This was recovered in a prehistoric shell midden site dated back from the 10th to 13th centuries A.D. by pothunters in Ambangan, Libertad, Butuan City in the 1970s.
According to Dr. Antoon Postma, the inscription is an ancient Javanese or stylized Kawi script referring to “But-ban” (Bautista 1990). A Dutch scholar in ancient Indonesian scripts, Johannes Gijsbertus de Casparis, decoded it as “But-wan”. These words refer to Butuan, the present name of the area (Hontiveros 2004).
The ivory seal, as well as the priceless archaeological materials recovered in Ambangan archaeological sites, corroborate Butuan as an important trading center whose official seal marked the source of commodities it produced and exported (Hontiveros 2004).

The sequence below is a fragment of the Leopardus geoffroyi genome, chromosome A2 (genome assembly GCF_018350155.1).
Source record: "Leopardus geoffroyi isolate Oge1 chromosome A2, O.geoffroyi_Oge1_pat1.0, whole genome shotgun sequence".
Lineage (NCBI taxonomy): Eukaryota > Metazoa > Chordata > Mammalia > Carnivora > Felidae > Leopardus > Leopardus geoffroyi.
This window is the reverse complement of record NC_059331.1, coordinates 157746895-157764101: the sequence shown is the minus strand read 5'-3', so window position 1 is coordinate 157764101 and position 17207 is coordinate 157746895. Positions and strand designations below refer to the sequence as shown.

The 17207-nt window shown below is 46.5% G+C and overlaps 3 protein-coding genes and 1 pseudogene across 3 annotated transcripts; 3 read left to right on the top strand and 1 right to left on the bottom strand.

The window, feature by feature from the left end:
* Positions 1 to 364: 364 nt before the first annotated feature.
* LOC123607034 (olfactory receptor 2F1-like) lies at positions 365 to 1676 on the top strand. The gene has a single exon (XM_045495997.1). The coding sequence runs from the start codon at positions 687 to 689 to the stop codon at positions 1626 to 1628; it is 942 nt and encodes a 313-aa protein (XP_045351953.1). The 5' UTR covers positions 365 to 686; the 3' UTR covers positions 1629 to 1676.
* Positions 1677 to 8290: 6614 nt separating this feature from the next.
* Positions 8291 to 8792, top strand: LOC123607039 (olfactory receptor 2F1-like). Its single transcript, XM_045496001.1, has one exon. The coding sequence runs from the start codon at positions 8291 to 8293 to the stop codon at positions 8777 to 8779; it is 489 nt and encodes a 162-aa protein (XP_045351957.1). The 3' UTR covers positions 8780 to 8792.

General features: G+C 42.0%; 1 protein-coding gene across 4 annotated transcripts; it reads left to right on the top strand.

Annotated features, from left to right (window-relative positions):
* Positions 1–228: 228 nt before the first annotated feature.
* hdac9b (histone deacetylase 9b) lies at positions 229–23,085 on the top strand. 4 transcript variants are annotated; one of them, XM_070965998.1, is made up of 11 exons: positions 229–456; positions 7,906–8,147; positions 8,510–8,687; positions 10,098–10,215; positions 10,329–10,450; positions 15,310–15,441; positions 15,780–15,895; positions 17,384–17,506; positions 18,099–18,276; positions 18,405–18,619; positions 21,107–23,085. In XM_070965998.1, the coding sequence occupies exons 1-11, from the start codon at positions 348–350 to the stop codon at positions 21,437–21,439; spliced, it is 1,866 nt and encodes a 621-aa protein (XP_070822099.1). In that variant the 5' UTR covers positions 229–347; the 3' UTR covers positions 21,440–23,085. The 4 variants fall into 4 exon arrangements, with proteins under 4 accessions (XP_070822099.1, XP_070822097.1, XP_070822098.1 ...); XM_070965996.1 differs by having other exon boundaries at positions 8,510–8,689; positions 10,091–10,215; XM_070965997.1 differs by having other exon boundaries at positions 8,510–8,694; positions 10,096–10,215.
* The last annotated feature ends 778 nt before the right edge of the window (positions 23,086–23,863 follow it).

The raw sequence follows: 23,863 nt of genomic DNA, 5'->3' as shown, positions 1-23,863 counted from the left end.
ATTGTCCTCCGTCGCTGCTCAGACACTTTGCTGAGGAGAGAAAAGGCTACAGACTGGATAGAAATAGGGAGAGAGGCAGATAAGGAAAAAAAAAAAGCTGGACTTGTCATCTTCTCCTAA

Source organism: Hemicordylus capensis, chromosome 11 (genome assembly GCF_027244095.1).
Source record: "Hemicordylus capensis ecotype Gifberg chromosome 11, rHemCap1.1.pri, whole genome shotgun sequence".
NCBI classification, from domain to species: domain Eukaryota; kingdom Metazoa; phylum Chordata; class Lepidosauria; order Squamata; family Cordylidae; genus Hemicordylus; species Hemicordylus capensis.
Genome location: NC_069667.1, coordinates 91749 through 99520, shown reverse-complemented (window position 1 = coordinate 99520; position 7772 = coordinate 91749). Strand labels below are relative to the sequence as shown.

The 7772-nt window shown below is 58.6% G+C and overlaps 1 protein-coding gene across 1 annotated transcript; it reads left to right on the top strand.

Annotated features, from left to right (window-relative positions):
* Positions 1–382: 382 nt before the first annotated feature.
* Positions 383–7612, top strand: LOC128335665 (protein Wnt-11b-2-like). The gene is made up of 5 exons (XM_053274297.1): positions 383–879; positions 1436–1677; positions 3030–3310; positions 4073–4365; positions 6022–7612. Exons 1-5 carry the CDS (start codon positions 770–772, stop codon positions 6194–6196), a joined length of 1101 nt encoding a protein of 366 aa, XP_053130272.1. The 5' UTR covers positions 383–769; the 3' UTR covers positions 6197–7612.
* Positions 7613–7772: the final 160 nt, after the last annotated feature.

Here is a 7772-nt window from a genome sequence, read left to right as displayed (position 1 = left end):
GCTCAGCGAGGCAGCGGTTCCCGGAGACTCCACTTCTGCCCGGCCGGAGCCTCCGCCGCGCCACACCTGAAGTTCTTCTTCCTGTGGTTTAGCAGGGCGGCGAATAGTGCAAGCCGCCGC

This artifact is currently displayed in the Baybayin Gallery at the National Museum of Anthropology in Manila which is STILL CLOSED for public viewing due to the ongoing COVID-19 pandemic. Nonetheless, you may visit us at the museum thru Museum From Home programs to keep on learning about Philippine heritage.
Source: fb/nmenmindanao via “Baybayin” National Museum of the Philippines (2014)